With total selling fees now rivaling that of a specialist broker, I would guess that Flippa (marketplace) have no plans to target the + $30K section of the market, which is a wise move as you can’t be everything to everyone. Sub $1K listings are unlikely to make the company any substantial revenue, unless they’re listed in high volumes. That would explain the reduction in listing fees.

This leaves a ‘sweet spot’ of around $5K – $30K which often doesn’t make sense for brokers due to the low commissions, but would make sense for a marketplace. Their focus should be on attracting more sellers to that particular area. I believe this is where the largest buyer demand will be in 2014, as more potential buyers realize that paying less than $5K for a ‘business’ is more than likely to result in tears.

It’s easy for everyone to take a shot at the market leader and I’m sure this move will attract a fair few critics. It’s also easy to forget that they’re a business, not a forum or social enterprise and they have to do what they believe is best for them as a company in order to serve their users long-term.

Personally, I hope that the increased revenue will be reinvested into marketplace security and moderation to remove and prevent some of the issues they currently have with listing quality.”

Justin again highlights a move towards the lower-end of the market. I agree that spending some of that increased revenue on controls and moderation to improve the quality of sites listed would be an interesting move.

What Was Flippa Thinking?

While they have every right to change or adjust their pricing as they see fit and to meet their business goals, their message and approach to this communication was flawed. It’s not just the email they sent, though…here’s the blog post where they left that out too. (Incidentally, the link to their pricing page on the post isn’t working either.)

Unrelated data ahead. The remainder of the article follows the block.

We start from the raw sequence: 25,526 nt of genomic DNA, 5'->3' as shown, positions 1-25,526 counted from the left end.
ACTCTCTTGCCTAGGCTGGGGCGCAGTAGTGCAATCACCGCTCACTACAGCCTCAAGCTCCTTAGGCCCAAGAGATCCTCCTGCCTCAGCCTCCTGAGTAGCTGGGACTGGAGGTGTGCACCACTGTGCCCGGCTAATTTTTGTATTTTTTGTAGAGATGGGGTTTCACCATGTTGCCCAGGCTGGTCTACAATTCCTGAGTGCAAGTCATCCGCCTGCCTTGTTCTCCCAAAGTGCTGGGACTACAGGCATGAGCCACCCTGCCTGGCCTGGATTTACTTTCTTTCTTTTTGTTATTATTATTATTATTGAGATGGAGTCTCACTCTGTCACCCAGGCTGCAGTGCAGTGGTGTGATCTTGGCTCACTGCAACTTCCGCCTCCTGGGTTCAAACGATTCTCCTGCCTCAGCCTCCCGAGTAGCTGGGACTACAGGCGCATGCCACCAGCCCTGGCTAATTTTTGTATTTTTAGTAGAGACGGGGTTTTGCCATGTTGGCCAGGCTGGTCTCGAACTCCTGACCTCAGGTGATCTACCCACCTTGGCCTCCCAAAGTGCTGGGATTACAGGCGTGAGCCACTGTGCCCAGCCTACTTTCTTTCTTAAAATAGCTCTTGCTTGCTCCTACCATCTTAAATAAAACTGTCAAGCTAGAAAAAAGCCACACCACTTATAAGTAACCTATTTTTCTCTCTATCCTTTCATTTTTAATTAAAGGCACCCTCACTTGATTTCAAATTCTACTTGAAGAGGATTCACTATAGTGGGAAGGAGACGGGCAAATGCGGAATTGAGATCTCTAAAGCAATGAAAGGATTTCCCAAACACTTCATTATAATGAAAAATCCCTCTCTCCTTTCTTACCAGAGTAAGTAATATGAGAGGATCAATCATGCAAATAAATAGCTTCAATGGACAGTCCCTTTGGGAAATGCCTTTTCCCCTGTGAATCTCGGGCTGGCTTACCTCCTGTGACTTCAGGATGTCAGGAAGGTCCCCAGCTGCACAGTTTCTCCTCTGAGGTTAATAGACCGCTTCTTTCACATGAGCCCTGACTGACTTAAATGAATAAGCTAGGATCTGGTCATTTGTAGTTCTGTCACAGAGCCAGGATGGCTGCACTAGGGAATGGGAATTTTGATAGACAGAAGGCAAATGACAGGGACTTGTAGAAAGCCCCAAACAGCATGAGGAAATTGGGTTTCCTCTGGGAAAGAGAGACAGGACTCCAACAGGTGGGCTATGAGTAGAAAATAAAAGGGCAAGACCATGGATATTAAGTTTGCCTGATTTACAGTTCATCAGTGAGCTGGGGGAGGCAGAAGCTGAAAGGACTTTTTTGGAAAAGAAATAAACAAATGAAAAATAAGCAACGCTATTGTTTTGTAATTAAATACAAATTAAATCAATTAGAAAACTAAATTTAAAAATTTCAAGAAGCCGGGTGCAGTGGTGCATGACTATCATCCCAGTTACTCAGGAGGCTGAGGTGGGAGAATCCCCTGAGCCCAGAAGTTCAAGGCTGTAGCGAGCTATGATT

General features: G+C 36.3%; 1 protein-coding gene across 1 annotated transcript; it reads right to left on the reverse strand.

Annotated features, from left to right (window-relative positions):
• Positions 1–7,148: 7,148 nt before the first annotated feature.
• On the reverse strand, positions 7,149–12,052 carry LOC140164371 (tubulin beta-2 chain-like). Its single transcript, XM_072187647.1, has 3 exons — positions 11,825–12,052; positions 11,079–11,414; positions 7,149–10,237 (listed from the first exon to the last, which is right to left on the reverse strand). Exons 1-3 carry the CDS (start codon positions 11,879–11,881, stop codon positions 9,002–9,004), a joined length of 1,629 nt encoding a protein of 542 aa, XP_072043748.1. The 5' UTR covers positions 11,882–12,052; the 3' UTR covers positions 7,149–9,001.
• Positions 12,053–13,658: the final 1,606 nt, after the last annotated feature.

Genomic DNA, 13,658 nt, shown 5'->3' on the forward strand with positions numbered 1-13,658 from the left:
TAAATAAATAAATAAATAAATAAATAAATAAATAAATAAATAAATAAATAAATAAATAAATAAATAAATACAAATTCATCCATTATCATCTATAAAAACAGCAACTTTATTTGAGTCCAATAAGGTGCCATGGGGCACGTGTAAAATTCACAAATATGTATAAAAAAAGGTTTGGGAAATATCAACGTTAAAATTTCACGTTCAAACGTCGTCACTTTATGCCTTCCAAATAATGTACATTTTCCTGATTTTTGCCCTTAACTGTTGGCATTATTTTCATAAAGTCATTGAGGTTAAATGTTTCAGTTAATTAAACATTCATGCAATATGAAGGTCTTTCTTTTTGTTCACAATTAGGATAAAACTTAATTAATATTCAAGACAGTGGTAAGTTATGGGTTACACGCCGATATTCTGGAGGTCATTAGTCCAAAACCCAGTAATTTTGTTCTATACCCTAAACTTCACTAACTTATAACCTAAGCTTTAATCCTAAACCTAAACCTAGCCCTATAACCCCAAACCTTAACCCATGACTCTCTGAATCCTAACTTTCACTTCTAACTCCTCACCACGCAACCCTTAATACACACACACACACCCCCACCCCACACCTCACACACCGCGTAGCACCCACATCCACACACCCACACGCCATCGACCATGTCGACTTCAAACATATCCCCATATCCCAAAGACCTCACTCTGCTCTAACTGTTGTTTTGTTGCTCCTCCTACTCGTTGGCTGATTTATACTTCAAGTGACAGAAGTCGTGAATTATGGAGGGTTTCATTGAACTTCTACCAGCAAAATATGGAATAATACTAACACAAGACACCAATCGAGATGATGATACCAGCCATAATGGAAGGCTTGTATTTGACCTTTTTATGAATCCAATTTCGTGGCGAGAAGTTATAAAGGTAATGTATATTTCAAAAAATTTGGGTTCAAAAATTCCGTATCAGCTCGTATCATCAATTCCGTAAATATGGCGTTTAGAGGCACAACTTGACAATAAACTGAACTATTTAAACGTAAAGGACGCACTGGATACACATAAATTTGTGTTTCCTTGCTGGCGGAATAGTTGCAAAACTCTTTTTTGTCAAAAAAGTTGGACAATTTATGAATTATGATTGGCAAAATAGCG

The claim that they’re responding to requests to lower listing fees seem to have missed the point. Looking at the comments on their blog post, I haven’t found anyone that seems to respond positively to the change. While Flippa’s entitled to raise their fees whenever they’d like, wrapping it up as a fee decrease is where their users are feeling burned.

Note: A reader Josh @joshuasturgeon brought up an interesting point – He argued that Flippa might be feeling the competitive pressure put on them by Apptopia in the app buying/selling space. They might have seen they’re charging 15% and are looking to up their fees there because they can. Interesting observation.

In Flippa’s Defense

1. They Have Every Right To Change Their Pricing

While it might not have been communicated very well, I don’t think they’re “screwing” over sellers as some have mentioned. Adjusting prices to keep up with the market and their business needs is perfectly acceptable.

2. They’re Still Priced Lower Than Brokers

While the gap has closed a bit, they’re still charging less than us and others that sell in the $5K+ space. This move may simply be signaling that they’re looking to close the value gap as well.

3. We All Make Mistakes

It’s not easy being the market leader. They’re bound to screw up communication from time to time – People make mistakes. This could be a case of the right hand not talking to the left and a simple miscommunication. While Flippa isn’t the huge corporate giant some think them to be, there are things that get missed when you have lots of different people on the team.

What This Means For Brokers

This is relatively good news for us and other brokers like FE International. Flippa has closed the gap in fees, but haven’t much in terms of added value. The shrinking difference between Flippa’s rates and those of a professional broker will (likely) further fragment the market and create opportunities for brokers to offer differentiated service and white glove treatment.

I know that plenty of brokers list and have sold on Flippa as well. This pricing increase is likely to decrease the amount of sites listed on Flippa by brokers, further cutting into their $10K – $50K sites for sale presented by these 3rd party brokers. Flippa still provides a lower-cost alternative for the DIY crowd, but they’ll have to find a way to off-set the brokers that are bound to list elsewhere with the additional cut Flippa is now charging.

So, what do you think? Did they deliver a wrapped-up turd in a box with this one or was it a smart move and a sign that they’re heading in the right direction? Please feel free to leave a comment – we want to know what you think of the changes.